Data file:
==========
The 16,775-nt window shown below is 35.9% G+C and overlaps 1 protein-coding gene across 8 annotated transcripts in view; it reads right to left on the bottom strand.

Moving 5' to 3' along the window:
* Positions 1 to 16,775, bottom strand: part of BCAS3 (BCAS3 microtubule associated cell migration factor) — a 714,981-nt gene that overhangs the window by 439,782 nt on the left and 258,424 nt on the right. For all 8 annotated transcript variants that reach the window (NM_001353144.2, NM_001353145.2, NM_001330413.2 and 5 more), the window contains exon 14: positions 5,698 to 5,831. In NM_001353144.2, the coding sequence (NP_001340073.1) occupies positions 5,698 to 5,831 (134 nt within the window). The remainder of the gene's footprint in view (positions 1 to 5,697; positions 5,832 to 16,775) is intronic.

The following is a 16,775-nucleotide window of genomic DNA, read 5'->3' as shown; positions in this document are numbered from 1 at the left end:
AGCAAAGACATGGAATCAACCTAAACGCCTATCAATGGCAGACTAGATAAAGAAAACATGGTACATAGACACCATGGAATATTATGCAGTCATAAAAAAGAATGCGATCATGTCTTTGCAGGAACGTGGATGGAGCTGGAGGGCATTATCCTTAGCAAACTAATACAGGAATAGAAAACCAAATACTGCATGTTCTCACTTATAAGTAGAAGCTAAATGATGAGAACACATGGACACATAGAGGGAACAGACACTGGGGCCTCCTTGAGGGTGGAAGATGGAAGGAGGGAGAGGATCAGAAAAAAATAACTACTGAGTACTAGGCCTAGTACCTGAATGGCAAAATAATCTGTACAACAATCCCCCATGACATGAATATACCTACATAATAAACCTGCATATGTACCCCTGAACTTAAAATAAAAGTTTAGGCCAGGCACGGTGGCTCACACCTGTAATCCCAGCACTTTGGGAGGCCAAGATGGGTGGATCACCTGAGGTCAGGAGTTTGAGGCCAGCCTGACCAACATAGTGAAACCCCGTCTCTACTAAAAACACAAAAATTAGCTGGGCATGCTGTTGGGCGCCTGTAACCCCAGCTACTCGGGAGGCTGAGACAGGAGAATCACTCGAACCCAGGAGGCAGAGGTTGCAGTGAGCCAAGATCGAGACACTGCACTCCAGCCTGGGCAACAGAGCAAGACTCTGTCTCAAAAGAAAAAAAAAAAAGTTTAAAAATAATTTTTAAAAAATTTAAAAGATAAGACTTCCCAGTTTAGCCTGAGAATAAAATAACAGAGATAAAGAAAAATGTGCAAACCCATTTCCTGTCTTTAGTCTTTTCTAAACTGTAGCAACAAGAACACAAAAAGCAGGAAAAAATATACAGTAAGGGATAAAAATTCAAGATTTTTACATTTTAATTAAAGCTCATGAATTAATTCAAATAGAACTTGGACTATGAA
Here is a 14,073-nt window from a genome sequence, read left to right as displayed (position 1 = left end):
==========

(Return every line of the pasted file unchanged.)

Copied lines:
The 16,775-nt window shown below is 35.9% G+C and overlaps 1 protein-coding gene across 8 annotated transcripts in view; it reads right to left on the bottom strand.

Moving 5' to 3' along the window:
* Positions 1 to 16,775, bottom strand: part of BCAS3 (BCAS3 microtubule associated cell migration factor) — a 714,981-nt gene that overhangs the window by 439,782 nt on the left and 258,424 nt on the right. For all 8 annotated transcript variants that reach the window (NM_001353144.2, NM_001353145.2, NM_001330413.2 and 5 more), the window contains exon 14: positions 5,698 to 5,831. In NM_001353144.2, the coding sequence (NP_001340073.1) occupies positions 5,698 to 5,831 (134 nt within the window). The remainder of the gene's footprint in view (positions 1 to 5,697; positions 5,832 to 16,775) is intronic.

The following is a 16,775-nucleotide window of genomic DNA, read 5'->3' as shown; positions in this document are numbered from 1 at the left end:
AGCAAAGACATGGAATCAACCTAAACGCCTATCAATGGCAGACTAGATAAAGAAAACATGGTACATAGACACCATGGAATATTATGCAGTCATAAAAAAGAATGCGATCATGTCTTTGCAGGAACGTGGATGGAGCTGGAGGGCATTATCCTTAGCAAACTAATACAGGAATAGAAAACCAAATACTGCATGTTCTCACTTATAAGTAGAAGCTAAATGATGAGAACACATGGACACATAGAGGGAACAGACACTGGGGCCTCCTTGAGGGTGGAAGATGGAAGGAGGGAGAGGATCAGAAAAAAATAACTACTGAGTACTAGGCCTAGTACCTGAATGGCAAAATAATCTGTACAACAATCCCCCATGACATGAATATACCTACATAATAAACCTGCATATGTACCCCTGAACTTAAAATAAAAGTTTAGGCCAGGCACGGTGGCTCACACCTGTAATCCCAGCACTTTGGGAGGCCAAGATGGGTGGATCACCTGAGGTCAGGAGTTTGAGGCCAGCCTGACCAACATAGTGAAACCCCGTCTCTACTAAAAACACAAAAATTAGCTGGGCATGCTGTTGGGCGCCTGTAACCCCAGCTACTCGGGAGGCTGAGACAGGAGAATCACTCGAACCCAGGAGGCAGAGGTTGCAGTGAGCCAAGATCGAGACACTGCACTCCAGCCTGGGCAACAGAGCAAGACTCTGTCTCAAAAGAAAAAAAAAAAAGTTTAAAAATAATTTTTAAAAAATTTAAAAGATAAGACTTCCCAGTTTAGCCTGAGAATAAAATAACAGAGATAAAGAAAAATGTGCAAACCCATTTCCTGTCTTTAGTCTTTTCTAAACTGTAGCAACAAGAACACAAAAAGCAGGAAAAAATATACAGTAAGGGATAAAAATTCAAGATTTTTACATTTTAATTAAAGCTCATGAATTAATTCAAATAGAACTTGGACTATGAA
Here is a 14,073-nt window from a genome sequence, read left to right as displayed (position 1 = left end):